ret = super(SubClass, cls).create(arg)
        ret.dosomethingelse()
        return ret

If you haven’t ever used the super() object, this is what it is doing in the above example:

  1. SubClass is looked up in the list cls.__mro__ (a linearised list of ancestor classes in the order used for method resolution).
  2. The class dict for each ancestor class coming after SubClass in cls.__mro__ is checked to see if it contains “create“.
  3. The super() object returns a version of “create” in the context of cls using the __get__(cls) “descriptor get” method.
  4. When this bound method gets called, cls will be passed in instead of the parent class.

Previously I’d ignored super() for the most part, since I could use the old chaining syntax. This shows a place where the old-style syntax can’t be applied.

Python Challenge

Found out about The Python Challenge. While you don’t need to use Python to solve most of the problems, a knowledge of the language certainly helps. While the initial problems are fairly easy, some of the later ones are quite difficult, and cover many topics.

If you decide to have a go, here are a few hints that might help:

  • Keep a log of what you do. Solutions to may provide insight into subsequent problems.
  • Look at ALL the information provided to you. If the solution isn’t apparent, look for patterns in the information and extrapolate.
  • If you are using brute force to solve a problem, there is probably a quicker and simpler method to get the answer.
  • If you get stuck, check the forum for hints.

There is also a solutions wiki, however, you need to have solved the corresponding problem before it will give you access.

8 April 2005

Tracing Python Programs

I was asked recently whether there was an equivalent of sh -x for Python (ie. print out each statement before it is run), to help with debugging a script. It turns out that there is a module in the Python standard library to do so, but it isn’t listed in the standard library reference for some reason.

To use it, simply run the program like this:

/usr/lib/python2.4/trace.py -t program.py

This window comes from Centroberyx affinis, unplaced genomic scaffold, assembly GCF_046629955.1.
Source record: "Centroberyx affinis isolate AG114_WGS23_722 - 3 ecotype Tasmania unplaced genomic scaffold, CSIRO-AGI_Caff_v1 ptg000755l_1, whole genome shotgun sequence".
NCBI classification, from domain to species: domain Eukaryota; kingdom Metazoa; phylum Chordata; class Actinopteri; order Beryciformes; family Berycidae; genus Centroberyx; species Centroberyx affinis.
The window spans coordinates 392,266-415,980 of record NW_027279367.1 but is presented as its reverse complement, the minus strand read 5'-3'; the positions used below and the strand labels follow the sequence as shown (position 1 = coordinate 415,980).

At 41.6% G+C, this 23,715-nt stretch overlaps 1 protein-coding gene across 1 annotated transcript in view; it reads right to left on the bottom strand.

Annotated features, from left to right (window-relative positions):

This’ll print out the filename, line number and contents of that line before executing the code. If you want to skip the output for the standard library (ie. only show statements from your own code), simply pass --ignore-dir=/usr/lib/python2.4 (or similar) as an option.

BitKeeper

So the free (no-cost) version of BitKeeper has been discontinued, leaving just the commercial version and the limited open source version (which is essentially limited to checking out the head revision of a particular tree).

It seems a bit weird that one of the stated reasons for discontinuing the free version is a dispute with OSDL, where some employees were using BitKeeper (eg. Linus), while another unrelated employee was reverse engineering it as a personal project. This is a bit surprising, since it seems that a scenario almost the same as this was brought up last year and Larry said his concern was a licensed BitKeeper user helping someone else reverse engineer the code. Of course, there are probably other issues involved here.

This does bring up an interesting issue of what users of the free version are going to do with their repositories. While they can use the open source editing to easily check out the head revision and continue development, it isn’t clear that it can be used to extract all the information stored in a repository. And since BitMover has refused to sell the commercial version to some people, it is conceivable that some projects could find themselves unable to access their revision history with BitKeeper.

I doubt this situation is acceptable to many users (they are using a version control system, so probably want to keep their revision history), so there will probably be some programs written to extract all the information from a BitKeeper repository. Ironically, this could add some value to BitKeeper for BitMover’s commercial customers — insurance for their data in case BitMover disappears or something else makes BitKeeper unusable to them.

Airports

If you are coming to Australia for first time, make sure you pack your camel suit and other valuable in your cabin luggage, rather than the checked luggage. It will save you trouble in the long run.

Python Unicode Weirdness

While discussing unicode on IRC with owen, we ran into a peculiarity in Python’s unicode handling. It can be tested with the following code:

>>> s = u'\U00010001\U00010002'
>>> len(s)
>>> s[0]

Python can be compiled to use either 16-bit or 32-bit widths for characters in its unicode strings (16-bit being the default). When compiled in 32-bit mode, the results of the last two statements are 2 and u'\U00010001' respectively. When compiled in 16-bit mode, the results are 4 and u'\ud800'.

So rather than just being an implementation detail, the unicode string width chosen at compile time can alter the result of Python programs that manipulate characters outside of the basic multilingual plane. It would be nice if Python programs didn’t have to care about this sort of detail …